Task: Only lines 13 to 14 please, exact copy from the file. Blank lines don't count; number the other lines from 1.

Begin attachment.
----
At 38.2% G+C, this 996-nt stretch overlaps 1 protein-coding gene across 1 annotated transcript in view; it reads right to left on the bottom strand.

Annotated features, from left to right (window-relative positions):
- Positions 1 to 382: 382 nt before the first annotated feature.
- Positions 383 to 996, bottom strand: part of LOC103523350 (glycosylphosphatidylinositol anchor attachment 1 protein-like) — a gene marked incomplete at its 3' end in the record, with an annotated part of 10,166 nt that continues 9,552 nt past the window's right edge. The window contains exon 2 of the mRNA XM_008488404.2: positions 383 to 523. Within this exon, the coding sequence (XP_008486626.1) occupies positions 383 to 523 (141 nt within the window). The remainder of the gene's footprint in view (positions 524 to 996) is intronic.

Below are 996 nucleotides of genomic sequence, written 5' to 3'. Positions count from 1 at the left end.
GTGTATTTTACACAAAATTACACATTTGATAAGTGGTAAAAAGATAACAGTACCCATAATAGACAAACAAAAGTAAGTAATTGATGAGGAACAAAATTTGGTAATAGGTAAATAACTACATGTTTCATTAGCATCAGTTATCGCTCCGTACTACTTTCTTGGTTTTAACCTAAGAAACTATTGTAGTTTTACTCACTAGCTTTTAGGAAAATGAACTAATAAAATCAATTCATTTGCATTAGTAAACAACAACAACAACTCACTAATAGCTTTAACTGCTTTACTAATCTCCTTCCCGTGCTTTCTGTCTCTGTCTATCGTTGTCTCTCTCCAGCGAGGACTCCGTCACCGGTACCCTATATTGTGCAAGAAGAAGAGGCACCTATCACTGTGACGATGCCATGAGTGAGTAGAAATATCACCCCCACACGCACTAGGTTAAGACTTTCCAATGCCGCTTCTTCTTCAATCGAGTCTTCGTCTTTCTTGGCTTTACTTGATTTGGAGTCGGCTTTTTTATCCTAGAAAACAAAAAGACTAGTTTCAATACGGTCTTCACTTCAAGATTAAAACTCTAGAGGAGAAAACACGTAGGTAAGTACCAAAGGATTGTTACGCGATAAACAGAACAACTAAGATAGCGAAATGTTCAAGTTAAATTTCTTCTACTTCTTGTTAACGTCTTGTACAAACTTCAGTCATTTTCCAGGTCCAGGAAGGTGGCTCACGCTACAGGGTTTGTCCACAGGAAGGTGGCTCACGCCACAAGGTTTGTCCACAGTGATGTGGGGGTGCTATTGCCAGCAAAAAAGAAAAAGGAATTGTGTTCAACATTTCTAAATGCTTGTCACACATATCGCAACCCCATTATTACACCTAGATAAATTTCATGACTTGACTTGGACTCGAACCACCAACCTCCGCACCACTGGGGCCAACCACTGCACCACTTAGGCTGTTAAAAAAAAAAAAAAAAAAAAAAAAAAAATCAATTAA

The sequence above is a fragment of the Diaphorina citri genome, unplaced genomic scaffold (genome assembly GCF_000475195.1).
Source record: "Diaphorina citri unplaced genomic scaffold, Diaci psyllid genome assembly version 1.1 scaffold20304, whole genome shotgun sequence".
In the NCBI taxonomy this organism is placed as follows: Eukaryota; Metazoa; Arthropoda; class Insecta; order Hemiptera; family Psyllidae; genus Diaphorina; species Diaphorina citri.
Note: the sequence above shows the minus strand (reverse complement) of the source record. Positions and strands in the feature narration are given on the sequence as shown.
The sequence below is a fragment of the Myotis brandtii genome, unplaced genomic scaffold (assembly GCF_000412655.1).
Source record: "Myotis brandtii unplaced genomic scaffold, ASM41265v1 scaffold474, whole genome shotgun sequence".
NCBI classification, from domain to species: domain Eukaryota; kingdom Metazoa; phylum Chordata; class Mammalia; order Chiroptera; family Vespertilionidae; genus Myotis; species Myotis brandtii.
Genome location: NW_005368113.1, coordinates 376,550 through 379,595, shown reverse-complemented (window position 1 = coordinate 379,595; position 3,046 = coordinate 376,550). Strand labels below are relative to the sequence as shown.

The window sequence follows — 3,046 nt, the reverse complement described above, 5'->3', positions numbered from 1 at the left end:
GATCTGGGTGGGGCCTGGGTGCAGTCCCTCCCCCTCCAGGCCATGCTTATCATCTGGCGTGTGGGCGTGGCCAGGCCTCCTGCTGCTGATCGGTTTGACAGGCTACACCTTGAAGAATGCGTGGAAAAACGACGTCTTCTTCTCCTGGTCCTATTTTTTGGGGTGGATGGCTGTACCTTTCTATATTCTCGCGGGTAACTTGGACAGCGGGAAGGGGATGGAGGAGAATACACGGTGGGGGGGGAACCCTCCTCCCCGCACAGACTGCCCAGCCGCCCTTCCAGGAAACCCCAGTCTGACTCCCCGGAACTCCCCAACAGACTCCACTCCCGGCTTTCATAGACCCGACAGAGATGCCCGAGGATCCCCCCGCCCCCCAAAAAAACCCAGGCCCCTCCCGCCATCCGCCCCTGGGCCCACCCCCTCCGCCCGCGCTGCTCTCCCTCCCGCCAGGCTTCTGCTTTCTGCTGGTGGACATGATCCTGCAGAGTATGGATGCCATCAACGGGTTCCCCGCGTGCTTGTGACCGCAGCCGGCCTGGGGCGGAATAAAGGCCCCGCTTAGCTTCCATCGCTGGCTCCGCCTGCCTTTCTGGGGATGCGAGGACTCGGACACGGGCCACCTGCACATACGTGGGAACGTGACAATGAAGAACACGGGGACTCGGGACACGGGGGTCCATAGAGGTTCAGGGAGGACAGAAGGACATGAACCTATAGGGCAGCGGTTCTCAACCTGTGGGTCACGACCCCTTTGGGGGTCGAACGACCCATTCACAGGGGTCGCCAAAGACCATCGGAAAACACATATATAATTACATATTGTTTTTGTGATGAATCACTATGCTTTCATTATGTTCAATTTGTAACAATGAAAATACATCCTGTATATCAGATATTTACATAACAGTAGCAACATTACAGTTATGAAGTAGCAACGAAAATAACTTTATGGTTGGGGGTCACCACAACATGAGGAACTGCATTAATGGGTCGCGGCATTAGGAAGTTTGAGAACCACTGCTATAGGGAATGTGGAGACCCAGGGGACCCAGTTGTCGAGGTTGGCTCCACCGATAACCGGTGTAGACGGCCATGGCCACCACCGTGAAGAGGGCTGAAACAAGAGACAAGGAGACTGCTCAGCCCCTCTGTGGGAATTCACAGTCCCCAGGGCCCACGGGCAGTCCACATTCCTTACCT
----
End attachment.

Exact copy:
NCBI classification, from domain to species: domain Eukaryota; kingdom Metazoa; phylum Chordata; class Mammalia; order Chiroptera; family Vespertilionidae; genus Myotis; species Myotis brandtii.
Genome location: NW_005368113.1, coordinates 376,550 through 379,595, shown reverse-complemented (window position 1 = coordinate 379,595; position 3,046 = coordinate 376,550). Strand labels below are relative to the sequence as shown.